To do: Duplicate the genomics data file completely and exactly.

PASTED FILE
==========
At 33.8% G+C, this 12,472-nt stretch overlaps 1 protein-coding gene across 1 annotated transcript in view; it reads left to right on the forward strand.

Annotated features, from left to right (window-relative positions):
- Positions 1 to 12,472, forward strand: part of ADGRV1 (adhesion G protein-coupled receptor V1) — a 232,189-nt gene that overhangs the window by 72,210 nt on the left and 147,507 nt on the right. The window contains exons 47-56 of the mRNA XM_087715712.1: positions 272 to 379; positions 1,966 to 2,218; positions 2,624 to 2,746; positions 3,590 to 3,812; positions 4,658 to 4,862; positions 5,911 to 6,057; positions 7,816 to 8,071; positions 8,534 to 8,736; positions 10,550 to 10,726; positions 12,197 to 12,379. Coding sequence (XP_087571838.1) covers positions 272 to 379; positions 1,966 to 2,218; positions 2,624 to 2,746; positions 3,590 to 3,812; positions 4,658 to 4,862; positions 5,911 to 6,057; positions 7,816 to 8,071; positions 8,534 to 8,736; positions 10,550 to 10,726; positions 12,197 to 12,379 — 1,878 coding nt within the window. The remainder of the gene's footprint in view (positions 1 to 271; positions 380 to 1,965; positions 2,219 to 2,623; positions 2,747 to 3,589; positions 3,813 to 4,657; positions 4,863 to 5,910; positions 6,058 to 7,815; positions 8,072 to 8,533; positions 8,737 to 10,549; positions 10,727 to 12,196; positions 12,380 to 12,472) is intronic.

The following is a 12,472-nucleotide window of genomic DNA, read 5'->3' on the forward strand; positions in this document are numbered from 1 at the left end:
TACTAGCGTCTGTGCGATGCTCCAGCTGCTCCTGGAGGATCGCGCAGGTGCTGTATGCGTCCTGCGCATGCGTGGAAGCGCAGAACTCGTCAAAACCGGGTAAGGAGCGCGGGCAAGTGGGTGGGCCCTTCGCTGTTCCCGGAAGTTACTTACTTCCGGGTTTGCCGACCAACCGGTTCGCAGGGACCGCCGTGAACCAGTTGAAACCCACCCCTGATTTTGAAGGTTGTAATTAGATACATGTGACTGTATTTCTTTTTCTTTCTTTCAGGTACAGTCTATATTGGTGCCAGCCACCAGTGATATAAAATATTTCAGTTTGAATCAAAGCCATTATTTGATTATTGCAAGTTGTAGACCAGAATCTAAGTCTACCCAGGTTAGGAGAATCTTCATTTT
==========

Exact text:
At 33.8% G+C, this 12,472-nt stretch overlaps 1 protein-coding gene across 1 annotated transcript in view; it reads left to right on the forward strand.

Annotated features, from left to right (window-relative positions):
- Positions 1 to 12,472, forward strand: part of ADGRV1 (adhesion G protein-coupled receptor V1) — a 232,189-nt gene that overhangs the window by 72,210 nt on the left and 147,507 nt on the right. The window contains exons 47-56 of the mRNA XM_087715712.1: positions 272 to 379; positions 1,966 to 2,218; positions 2,624 to 2,746; positions 3,590 to 3,812; positions 4,658 to 4,862; positions 5,911 to 6,057; positions 7,816 to 8,071; positions 8,534 to 8,736; positions 10,550 to 10,726; positions 12,197 to 12,379. Coding sequence (XP_087571838.1) covers positions 272 to 379; positions 1,966 to 2,218; positions 2,624 to 2,746; positions 3,590 to 3,812; positions 4,658 to 4,862; positions 5,911 to 6,057; positions 7,816 to 8,071; positions 8,534 to 8,736; positions 10,550 to 10,726; positions 12,197 to 12,379 — 1,878 coding nt within the window. The remainder of the gene's footprint in view (positions 1 to 271; positions 380 to 1,965; positions 2,219 to 2,623; positions 2,747 to 3,589; positions 3,813 to 4,657; positions 4,863 to 5,910; positions 6,058 to 7,815; positions 8,072 to 8,533; positions 8,737 to 10,549; positions 10,727 to 12,196; positions 12,380 to 12,472) is intronic.

The following is a 12,472-nucleotide window of genomic DNA, read 5'->3' on the forward strand; positions in this document are numbered from 1 at the left end:
TACTAGCGTCTGTGCGATGCTCCAGCTGCTCCTGGAGGATCGCGCAGGTGCTGTATGCGTCCTGCGCATGCGTGGAAGCGCAGAACTCGTCAAAACCGGGTAAGGAGCGCGGGCAAGTGGGTGGGCCCTTCGCTGTTCCCGGAAGTTACTTACTTCCGGGTTTGCCGACCAACCGGTTCGCAGGGACCGCCGTGAACCAGTTGAAACCCACCCCTGATTTTGAAGGTTGTAATTAGATACATGTGACTGTATTTCTTTTTCTTTCTTTCAGGTACAGTCTATATTGGTGCCAGCCACCAGTGATATAAAATATTTCAGTTTGAATCAAAGCCATTATTTGATTATTGCAAGTTGTAGACCAGAATCTAAGTCTACCCAGGTTAGGAGAATCTTCATTTT